Should you train like a bodybuilder and lift five or six days a week, hitting just a couple muscle groups per workout? Or can full-body workouts help you get in better shape, burn fat, and build muscle?
There’s no one-size-fits-all answer to the question. Which is better? Split training or full-body workouts? It depends.
The Truth About Split Training
If you’re aiming to carve out a physique like a bodybuilder or fitness model, split training makes the most sense. This training approach allows you to focus on just a couple body parts per workout.
For example, one day you train your back and arms. The next day is legs. You hit the gym again to train your chest. And you rotate through five or six different workouts to train each body part or muscle group a couple times a week.
It’s a highly effective way to build muscle, shred fat, and sculpt a better-looking body. And it’s what I recommend for many of my clients. But it does require a serious commitment to training, and it’s one reason full-body workouts work better for some people.
The Benefits of Full-Body Workouts
If you don’t have the time to train five or six days a week, should you just give up on your goal to lose weight, get six-pack abs, or build muscle? No. Don’t do that, OK.
There’s more than one way to achieve your health and fitness goals. And for some people, (like beginners, busy people, and cardio fans) full body-workouts can be a smart alternative to following a split training plan.
Instead of training a couple muscle groups per workout five or six days a week, you’ll train every muscle group per workout on just two or three days a week. And you can still achieve amazing results when you combine a smart diet with this training strategy.
Here are some of the benefits of full-body workouts:
1. Less time in the gym
One of the biggest benefits to full-body training is the fact that a typical plan only requires hitting the gym two or three days a week, instead of five or six on a split training plan. Perfect if you’ve got a crazy-busy schedule and not a lot of time to train every day. Or if you miss a workout, it’s not a big deal when you only need to get to the gym two or three days a week.
2. Better recovery between workouts
Ever show up to the gym the day after a back-training session or heavy legs day and still feel sore? That’s sometimes the way it goes when you’re training every day. Full-body training gives you more recovery time between workouts on a three day split. So you work hard on your training day, take a full rest day, and come back ready for more.
3. More time for other fitness activities
If you like cycling, running, swimming, surfing, or rock climbing, more than lifting weights, you’d probably rather be doing that. However, weight training can help you improve performance, strength, speed and agility. Try full-body workouts just a couple of days a week, combined with your other fitness activities and see what happens.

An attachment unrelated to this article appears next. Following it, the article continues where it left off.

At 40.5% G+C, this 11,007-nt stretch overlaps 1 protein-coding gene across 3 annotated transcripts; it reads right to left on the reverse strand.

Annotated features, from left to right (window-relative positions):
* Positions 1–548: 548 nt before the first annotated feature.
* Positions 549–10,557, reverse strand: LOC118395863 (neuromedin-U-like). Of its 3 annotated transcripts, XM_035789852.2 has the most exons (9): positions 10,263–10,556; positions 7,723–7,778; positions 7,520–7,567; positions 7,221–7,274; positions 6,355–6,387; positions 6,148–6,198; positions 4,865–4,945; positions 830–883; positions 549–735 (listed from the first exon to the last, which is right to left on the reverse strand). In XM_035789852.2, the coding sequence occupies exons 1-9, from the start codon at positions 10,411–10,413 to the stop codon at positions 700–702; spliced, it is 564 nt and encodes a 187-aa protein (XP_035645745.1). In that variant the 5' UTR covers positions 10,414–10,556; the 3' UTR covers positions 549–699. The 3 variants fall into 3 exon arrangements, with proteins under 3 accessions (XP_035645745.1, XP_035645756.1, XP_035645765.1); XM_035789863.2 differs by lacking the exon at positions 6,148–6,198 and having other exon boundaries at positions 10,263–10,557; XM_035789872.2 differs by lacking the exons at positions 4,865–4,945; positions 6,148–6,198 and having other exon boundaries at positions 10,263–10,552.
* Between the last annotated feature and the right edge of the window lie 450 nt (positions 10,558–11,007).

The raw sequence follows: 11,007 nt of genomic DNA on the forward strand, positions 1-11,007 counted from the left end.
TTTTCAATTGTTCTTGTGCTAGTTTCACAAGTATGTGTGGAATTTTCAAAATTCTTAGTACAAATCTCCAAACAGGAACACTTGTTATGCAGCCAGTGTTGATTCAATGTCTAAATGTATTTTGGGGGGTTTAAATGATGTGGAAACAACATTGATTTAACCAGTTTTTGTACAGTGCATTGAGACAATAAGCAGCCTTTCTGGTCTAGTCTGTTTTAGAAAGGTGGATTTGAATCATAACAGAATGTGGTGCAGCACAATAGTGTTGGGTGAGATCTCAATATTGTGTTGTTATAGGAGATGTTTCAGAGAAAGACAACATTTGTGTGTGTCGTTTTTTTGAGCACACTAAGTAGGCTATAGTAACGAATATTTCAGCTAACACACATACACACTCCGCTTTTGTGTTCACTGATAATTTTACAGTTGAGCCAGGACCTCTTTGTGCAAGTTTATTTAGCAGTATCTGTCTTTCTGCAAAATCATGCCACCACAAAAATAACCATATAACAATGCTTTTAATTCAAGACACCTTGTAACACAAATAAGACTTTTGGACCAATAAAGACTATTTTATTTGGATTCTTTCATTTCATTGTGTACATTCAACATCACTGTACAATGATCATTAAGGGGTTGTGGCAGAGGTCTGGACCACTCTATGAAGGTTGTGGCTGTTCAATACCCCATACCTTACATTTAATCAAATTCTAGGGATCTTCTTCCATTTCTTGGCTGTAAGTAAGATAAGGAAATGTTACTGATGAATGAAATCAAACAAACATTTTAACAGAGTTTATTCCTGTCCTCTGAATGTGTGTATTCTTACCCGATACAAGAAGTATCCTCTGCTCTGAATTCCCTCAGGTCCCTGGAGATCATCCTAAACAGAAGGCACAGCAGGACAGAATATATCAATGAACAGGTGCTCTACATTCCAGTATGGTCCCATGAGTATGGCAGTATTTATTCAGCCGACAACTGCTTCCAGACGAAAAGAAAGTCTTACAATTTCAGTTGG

4. Boost in testosterone from compound movements
Most full-body workouts focus on compound movements that work all the major muscle groups in a single workout. Squats, deadlifts, bench press, and other push-pull exercises are a staple of full-body workouts. Training this way damages more muscle fibers per workout than split training, and gives testosterone levels a boost for muscle repair and growth.
5. Room for variety of exercises
If you’re following a split training plan, you might do five chest exercises in a single workout to hit your pecs from every angle. But in a full-body workout, that you can complete in under an hour, you’ll only do a couple exercises per body part. And that means you’ve got a lot of options and different exercises you can use to keep your workouts interesting and avoid a plateau.
6. Reduce fatigue
If you’re lifting weights every day, you’re bound to show up to the gym at some point in time and feel weaker, lift less weight, and feel low on energy. It’s a sign your Central Nervous System needs more time to recover between workouts. A day off between full-body workouts can make a big difference.
7. Adaptable workouts
What happens if you can’t get to the gym for arms day training? You’re kind of screwed, unless you’ve got an arsenal of equipment at home. But that’s less of a problem with full-body workouts. With just a set of dumbbells, or even bodyweight exercises, you can hit every major muscle group in a full-body workout.
8. Fat loss
There’s more than one way to trigger a metabolic response to stimulate fat loss. A combination of strength training, cardio, and dieting works best. I prefer split routines to maximize results. But full-body workouts offer fat loss benefits too, because you typically train at a slightly higher intensity level than split training to help burn extra calories and fat. And the full rest day in between workouts helps avoid overtraining, which can have a catabolic effect on muscle.
9. Muscular symmetry
We all probably know someone who has big guns, a huge chest, or massive legs. You know, the person who focuses on training one body part more than anything else. It’s more common for those who follow a split-training plan. Full-body workouts help you develop muscular symmetry, which looks better, but also helps improve muscle function and movement.
10. Maintaining strength
If you took a week off of training, you might not notice a difference in your lifts of muscle strength on your next workout. But what if you took a month or more off of lifting? You’ll start to lose those strength and muscle gains. Full-body workouts, just a couple times a week, challenge your muscles enough to help you maintain strength, so you don’t have to give up gains, even if you’re training less.
Need help figuring out a training plan that fits your life? Check out my customized plans designed to help you shred fat, build muscle, and transform your body.